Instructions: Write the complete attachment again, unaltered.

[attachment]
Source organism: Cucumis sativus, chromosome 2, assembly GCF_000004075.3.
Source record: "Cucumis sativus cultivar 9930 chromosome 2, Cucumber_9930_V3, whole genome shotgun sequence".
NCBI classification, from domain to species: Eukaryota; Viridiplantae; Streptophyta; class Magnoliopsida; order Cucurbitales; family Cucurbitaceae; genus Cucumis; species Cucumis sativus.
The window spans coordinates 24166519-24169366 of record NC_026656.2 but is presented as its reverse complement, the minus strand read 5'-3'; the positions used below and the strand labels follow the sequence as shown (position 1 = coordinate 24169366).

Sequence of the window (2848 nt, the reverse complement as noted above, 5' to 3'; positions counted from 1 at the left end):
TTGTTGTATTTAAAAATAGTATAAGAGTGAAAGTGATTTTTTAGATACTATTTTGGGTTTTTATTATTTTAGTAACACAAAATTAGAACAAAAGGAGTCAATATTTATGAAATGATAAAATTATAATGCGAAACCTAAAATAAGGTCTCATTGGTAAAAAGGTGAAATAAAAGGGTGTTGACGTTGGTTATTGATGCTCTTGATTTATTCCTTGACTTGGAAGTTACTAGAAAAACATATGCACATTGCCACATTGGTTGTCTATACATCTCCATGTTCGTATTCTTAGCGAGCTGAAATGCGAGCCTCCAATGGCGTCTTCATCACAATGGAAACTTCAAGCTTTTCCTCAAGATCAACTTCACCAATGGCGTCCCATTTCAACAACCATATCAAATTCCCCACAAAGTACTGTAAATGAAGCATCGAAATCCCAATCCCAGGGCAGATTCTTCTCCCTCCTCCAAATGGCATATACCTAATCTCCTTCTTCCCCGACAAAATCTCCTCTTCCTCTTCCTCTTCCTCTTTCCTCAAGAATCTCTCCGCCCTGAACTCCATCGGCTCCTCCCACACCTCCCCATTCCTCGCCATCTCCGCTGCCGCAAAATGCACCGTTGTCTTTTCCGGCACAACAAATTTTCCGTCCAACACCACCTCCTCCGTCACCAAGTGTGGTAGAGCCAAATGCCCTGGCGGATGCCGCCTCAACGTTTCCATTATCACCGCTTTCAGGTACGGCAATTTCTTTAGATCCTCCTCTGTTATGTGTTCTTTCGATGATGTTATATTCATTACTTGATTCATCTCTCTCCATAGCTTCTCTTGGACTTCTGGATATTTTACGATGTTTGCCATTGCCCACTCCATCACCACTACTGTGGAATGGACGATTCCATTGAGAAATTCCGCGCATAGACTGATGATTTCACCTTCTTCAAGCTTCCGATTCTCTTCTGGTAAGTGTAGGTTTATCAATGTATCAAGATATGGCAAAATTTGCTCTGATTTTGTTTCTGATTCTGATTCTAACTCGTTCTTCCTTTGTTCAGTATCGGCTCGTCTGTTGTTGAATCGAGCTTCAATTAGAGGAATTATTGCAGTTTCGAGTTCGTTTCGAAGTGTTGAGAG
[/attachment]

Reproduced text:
Source organism: Cucumis sativus, chromosome 2, assembly GCF_000004075.3.
Source record: "Cucumis sativus cultivar 9930 chromosome 2, Cucumber_9930_V3, whole genome shotgun sequence".
NCBI classification, from domain to species: Eukaryota; Viridiplantae; Streptophyta; class Magnoliopsida; order Cucurbitales; family Cucurbitaceae; genus Cucumis; species Cucumis sativus.
The window spans coordinates 24166519-24169366 of record NC_026656.2 but is presented as its reverse complement, the minus strand read 5'-3'; the positions used below and the strand labels follow the sequence as shown (position 1 = coordinate 24169366).

Sequence of the window (2848 nt, the reverse complement as noted above, 5' to 3'; positions counted from 1 at the left end):
TTGTTGTATTTAAAAATAGTATAAGAGTGAAAGTGATTTTTTAGATACTATTTTGGGTTTTTATTATTTTAGTAACACAAAATTAGAACAAAAGGAGTCAATATTTATGAAATGATAAAATTATAATGCGAAACCTAAAATAAGGTCTCATTGGTAAAAAGGTGAAATAAAAGGGTGTTGACGTTGGTTATTGATGCTCTTGATTTATTCCTTGACTTGGAAGTTACTAGAAAAACATATGCACATTGCCACATTGGTTGTCTATACATCTCCATGTTCGTATTCTTAGCGAGCTGAAATGCGAGCCTCCAATGGCGTCTTCATCACAATGGAAACTTCAAGCTTTTCCTCAAGATCAACTTCACCAATGGCGTCCCATTTCAACAACCATATCAAATTCCCCACAAAGTACTGTAAATGAAGCATCGAAATCCCAATCCCAGGGCAGATTCTTCTCCCTCCTCCAAATGGCATATACCTAATCTCCTTCTTCCCCGACAAAATCTCCTCTTCCTCTTCCTCTTCCTCTTTCCTCAAGAATCTCTCCGCCCTGAACTCCATCGGCTCCTCCCACACCTCCCCATTCCTCGCCATCTCCGCTGCCGCAAAATGCACCGTTGTCTTTTCCGGCACAACAAATTTTCCGTCCAACACCACCTCCTCCGTCACCAAGTGTGGTAGAGCCAAATGCCCTGGCGGATGCCGCCTCAACGTTTCCATTATCACCGCTTTCAGGTACGGCAATTTCTTTAGATCCTCCTCTGTTATGTGTTCTTTCGATGATGTTATATTCATTACTTGATTCATCTCTCTCCATAGCTTCTCTTGGACTTCTGGATATTTTACGATGTTTGCCATTGCCCACTCCATCACCACTACTGTGGAATGGACGATTCCATTGAGAAATTCCGCGCATAGACTGATGATTTCACCTTCTTCAAGCTTCCGATTCTCTTCTGGTAAGTGTAGGTTTATCAATGTATCAAGATATGGCAAAATTTGCTCTGATTTTGTTTCTGATTCTGATTCTAACTCGTTCTTCCTTTGTTCAGTATCGGCTCGTCTGTTGTTGAATCGAGCTTCAATTAGAGGAATTATTGCAGTTTCGAGTTCGTTTCGAAGTGTTGAGAG